People had been talking about Monday since the Thursday beforehand. Seventy-four degrees was something to talk about after six months of winter. Everyone had plans in advance: skateboarding, grilling, having meals al fresco. It was like organizing a birthday party for a group of eager ten-year-old children.
I met an old friend for lunch, someone I have known since 1998. He was a senior and I was a freshman. I remember the first time I saw him he was wearing a blue polo shirt and white shoes. He had skinny little ankles and big feet.
He used to drive me to school in a black Ford Mustang with a black leather interior. We ate at the Cheesecake Factory and Chili’s Bar and Grill. I read Maxim magazines on his bed and painted him things back when I used to paint. We dated until I was nineteen.
We had only seen each other twice in the last seven years, on account of boyfriends and girlfriends and life in general. He asked about my family and I asked about his. His brother was in high school. My brother was finally graduating from college. Our respective parents were still the same, proof that people and their personalities were permanent things, immovable like ten-ton stones.
He ordered a chicken sandwich that he didn’t eat. I ordered hummus and pita that went similarly untouched. We talked about boys and girls and dating. “Are you seeing anyone right now?” he asked. I scoffed, rolling my eyes while I chewed on a piece of pita bread. “Yeah, no.” I was sick of that old story.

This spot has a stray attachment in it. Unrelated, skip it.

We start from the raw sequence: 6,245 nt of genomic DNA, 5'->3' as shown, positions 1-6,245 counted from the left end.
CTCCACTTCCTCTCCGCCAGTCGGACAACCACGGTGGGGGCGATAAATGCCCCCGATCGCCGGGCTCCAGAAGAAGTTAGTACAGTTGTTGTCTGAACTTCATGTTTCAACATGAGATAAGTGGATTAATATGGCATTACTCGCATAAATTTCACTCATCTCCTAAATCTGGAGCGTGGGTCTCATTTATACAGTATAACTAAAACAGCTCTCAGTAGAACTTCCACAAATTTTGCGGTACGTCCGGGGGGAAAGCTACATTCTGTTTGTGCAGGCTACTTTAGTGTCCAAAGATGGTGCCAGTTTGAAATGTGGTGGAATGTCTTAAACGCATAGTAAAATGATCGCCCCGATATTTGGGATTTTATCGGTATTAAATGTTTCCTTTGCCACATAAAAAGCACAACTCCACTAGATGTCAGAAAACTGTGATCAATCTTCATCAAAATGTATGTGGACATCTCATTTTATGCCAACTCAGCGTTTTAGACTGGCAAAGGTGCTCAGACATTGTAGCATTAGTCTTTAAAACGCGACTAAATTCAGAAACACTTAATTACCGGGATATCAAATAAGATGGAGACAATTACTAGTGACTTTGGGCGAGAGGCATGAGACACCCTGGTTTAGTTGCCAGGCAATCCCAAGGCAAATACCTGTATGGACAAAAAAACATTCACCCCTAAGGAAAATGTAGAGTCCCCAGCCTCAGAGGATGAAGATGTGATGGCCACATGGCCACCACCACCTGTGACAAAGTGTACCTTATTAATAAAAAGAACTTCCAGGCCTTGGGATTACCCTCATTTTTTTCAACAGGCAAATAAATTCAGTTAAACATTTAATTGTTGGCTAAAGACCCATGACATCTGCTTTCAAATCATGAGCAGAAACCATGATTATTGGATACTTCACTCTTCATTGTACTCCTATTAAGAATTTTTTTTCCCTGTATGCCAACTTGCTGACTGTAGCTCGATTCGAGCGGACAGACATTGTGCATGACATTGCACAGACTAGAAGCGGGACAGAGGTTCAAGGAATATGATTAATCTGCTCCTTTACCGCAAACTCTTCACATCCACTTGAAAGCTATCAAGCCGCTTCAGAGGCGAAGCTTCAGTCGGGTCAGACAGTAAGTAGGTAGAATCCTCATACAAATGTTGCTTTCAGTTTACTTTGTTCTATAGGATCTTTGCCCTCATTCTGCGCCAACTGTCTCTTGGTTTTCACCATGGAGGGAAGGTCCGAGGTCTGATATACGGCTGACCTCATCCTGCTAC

We drank water until there was nothing left in the glass. We picked at our plates until the waiter took them away. We asked for the check, paid, and left.
The outside air was balmy and warm and creeping towards 80 degrees. My tights were a needless accessory and my leather jacket equally excessive. The streets buzzed with a pent-up energy. People laughed and spoke animatedly, swinging their shopping bags around in the victory of feeling new. Everyone collectively felt the burdensome oppression of the last six months lift briefly, like waking up from a coma and realizing you’re still alive.
We wandered aimlessly though downtown, stopping in stores and not buying anything. He told me about girls I couldn’t relate to, girls that I secretly wished I could be myself. Gold diggers, users, ambitionless things who just wanted Range Rovers and guaranteed alimony payments. Sometimes I wanted to stop thinking like a boy and start behaving like a dumb girl, ready for breeding and little else.
Eventually we ended up in the back patio of a bar that always smelled like rotting wood and old beer. I asked for a glass of the least dry red wine they had. Bordeaux. My friend ordered a Grey Goose on the rocks, the same vodka he drank in high school.
The hours passed lazily until he had to go back uptown. When we hugged I felt an understanding of history and its importance. There were people who would always know you better than most, even if they had missed the years in between then and now. We were still so similar, he and I, though the lives we were living now were so different than before.